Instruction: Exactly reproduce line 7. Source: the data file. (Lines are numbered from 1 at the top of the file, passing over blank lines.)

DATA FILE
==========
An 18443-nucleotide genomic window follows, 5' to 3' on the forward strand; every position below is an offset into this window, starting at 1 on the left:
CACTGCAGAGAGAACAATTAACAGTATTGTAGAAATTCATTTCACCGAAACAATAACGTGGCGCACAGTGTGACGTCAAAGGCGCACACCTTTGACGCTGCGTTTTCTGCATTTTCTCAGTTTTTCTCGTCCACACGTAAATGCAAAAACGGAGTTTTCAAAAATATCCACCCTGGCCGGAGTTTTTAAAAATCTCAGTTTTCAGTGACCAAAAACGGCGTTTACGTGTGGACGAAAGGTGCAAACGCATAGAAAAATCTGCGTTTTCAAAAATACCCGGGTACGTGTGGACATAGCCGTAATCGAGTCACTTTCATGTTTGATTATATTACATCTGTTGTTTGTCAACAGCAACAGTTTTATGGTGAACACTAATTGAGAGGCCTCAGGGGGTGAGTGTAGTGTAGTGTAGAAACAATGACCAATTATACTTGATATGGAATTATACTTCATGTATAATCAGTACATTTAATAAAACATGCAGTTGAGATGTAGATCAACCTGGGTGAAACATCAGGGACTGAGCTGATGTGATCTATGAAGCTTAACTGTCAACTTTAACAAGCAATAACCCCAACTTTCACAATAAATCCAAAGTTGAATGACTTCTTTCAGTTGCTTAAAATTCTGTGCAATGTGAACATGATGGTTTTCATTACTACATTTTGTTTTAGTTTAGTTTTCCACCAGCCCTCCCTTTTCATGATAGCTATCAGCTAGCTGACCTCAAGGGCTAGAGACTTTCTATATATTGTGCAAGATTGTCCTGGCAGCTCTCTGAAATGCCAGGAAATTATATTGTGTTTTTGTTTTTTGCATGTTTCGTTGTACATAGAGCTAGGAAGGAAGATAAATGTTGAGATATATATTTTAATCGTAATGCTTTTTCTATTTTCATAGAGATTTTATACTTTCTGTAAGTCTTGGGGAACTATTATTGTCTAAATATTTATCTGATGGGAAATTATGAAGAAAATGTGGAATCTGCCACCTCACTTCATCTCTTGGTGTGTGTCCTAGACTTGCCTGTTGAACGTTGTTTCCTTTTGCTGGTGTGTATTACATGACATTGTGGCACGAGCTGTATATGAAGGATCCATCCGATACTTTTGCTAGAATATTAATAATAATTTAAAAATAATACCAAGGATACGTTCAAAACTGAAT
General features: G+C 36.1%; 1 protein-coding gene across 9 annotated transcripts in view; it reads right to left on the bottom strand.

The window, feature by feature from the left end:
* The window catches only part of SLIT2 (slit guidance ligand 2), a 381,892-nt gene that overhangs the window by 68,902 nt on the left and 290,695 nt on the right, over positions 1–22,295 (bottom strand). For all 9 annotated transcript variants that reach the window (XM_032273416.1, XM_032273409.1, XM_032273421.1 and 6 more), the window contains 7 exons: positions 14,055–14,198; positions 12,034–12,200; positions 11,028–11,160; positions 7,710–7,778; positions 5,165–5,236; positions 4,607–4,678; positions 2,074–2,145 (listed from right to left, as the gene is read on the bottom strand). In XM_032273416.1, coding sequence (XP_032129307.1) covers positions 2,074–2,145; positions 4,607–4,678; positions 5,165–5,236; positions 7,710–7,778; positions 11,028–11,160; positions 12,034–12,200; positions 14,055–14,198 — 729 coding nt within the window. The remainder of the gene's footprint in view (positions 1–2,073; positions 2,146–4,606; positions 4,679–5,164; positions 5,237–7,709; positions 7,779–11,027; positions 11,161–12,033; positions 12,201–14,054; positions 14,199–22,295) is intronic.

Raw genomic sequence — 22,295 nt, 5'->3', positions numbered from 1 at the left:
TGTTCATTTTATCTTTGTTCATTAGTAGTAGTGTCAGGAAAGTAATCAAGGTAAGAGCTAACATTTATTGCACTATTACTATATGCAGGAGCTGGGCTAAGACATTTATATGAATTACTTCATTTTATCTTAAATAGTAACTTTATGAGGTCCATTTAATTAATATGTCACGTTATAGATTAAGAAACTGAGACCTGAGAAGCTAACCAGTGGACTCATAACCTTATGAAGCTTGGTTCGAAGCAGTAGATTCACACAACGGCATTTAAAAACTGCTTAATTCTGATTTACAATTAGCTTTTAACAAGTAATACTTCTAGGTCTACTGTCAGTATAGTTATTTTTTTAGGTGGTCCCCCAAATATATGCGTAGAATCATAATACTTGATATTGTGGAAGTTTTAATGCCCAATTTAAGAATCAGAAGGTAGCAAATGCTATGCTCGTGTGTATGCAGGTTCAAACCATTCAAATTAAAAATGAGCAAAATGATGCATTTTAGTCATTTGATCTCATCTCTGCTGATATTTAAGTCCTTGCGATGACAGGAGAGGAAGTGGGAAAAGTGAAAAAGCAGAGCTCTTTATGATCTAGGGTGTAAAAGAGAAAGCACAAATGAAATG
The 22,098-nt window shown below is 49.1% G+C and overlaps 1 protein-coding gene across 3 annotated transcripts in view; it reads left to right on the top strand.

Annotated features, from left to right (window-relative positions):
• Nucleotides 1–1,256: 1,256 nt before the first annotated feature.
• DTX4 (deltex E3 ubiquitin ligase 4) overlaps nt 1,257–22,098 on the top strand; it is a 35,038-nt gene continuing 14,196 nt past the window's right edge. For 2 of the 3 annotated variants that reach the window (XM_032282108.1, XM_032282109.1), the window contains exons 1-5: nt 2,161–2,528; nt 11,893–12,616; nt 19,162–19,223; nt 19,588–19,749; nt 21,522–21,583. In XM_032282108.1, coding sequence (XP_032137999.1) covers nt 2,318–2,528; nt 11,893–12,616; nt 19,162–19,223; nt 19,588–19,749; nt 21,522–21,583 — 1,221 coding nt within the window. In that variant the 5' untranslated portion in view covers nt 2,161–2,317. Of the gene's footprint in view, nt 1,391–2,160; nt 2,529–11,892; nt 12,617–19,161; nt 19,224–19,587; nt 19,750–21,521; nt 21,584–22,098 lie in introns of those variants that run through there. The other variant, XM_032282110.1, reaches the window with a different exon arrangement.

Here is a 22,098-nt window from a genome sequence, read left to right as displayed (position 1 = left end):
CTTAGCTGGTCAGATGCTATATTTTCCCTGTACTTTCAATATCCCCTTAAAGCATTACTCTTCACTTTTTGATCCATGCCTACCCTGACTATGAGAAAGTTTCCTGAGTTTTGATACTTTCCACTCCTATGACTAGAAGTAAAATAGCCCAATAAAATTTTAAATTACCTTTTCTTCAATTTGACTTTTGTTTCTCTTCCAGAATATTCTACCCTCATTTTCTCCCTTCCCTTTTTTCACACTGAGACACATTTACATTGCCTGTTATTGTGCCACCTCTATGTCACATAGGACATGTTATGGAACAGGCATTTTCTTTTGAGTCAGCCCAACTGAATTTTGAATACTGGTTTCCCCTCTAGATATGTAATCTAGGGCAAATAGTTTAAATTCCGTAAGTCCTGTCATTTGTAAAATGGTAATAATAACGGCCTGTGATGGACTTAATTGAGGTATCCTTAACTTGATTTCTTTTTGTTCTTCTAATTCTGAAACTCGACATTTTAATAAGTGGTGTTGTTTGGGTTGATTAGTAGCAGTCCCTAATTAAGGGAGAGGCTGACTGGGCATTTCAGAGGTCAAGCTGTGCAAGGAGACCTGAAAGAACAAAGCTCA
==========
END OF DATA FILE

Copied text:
TGTTCATTTTATCTTTGTTCATTAGTAGTAGTGTCAGGAAAGTAATCAAGGTAAGAGCTAACATTTATTGCACTATTACTATATGCAGGAGCTGGGCTAAGACATTTATATGAATTACTTCATTTTATCTTAAATAGTAACTTTATGAGGTCCATTTAATTAATATGTCACGTTATAGATTAAGAAACTGAGACCTGAGAAGCTAACCAGTGGACTCATAACCTTATGAAGCTTGGTTCGAAGCAGTAGATTCACACAACGGCATTTAAAAACTGCTTAATTCTGATTTACAATTAGCTTTTAACAAGTAATACTTCTAGGTCTACTGTCAGTATAGTTATTTTTTTAGGTGGTCCCCCAAATATATGCGTAGAATCATAATACTTGATATTGTGGAAGTTTTAATGCCCAATTTAAGAATCAGAAGGTAGCAAATGCTATGCTCGTGTGTATGCAGGTTCAAACCATTCAAATTAAAAATGAGCAAAATGATGCATTTTAGTCATTTGATCTCATCTCTGCTGATATTTAAGTCCTTGCGATGACAGGAGAGGAAGTGGGAAAAGTGAAAAAGCAGAGCTCTTTATGATCTAGGGTGTAAAAGAGAAAGCACAAATGAAATG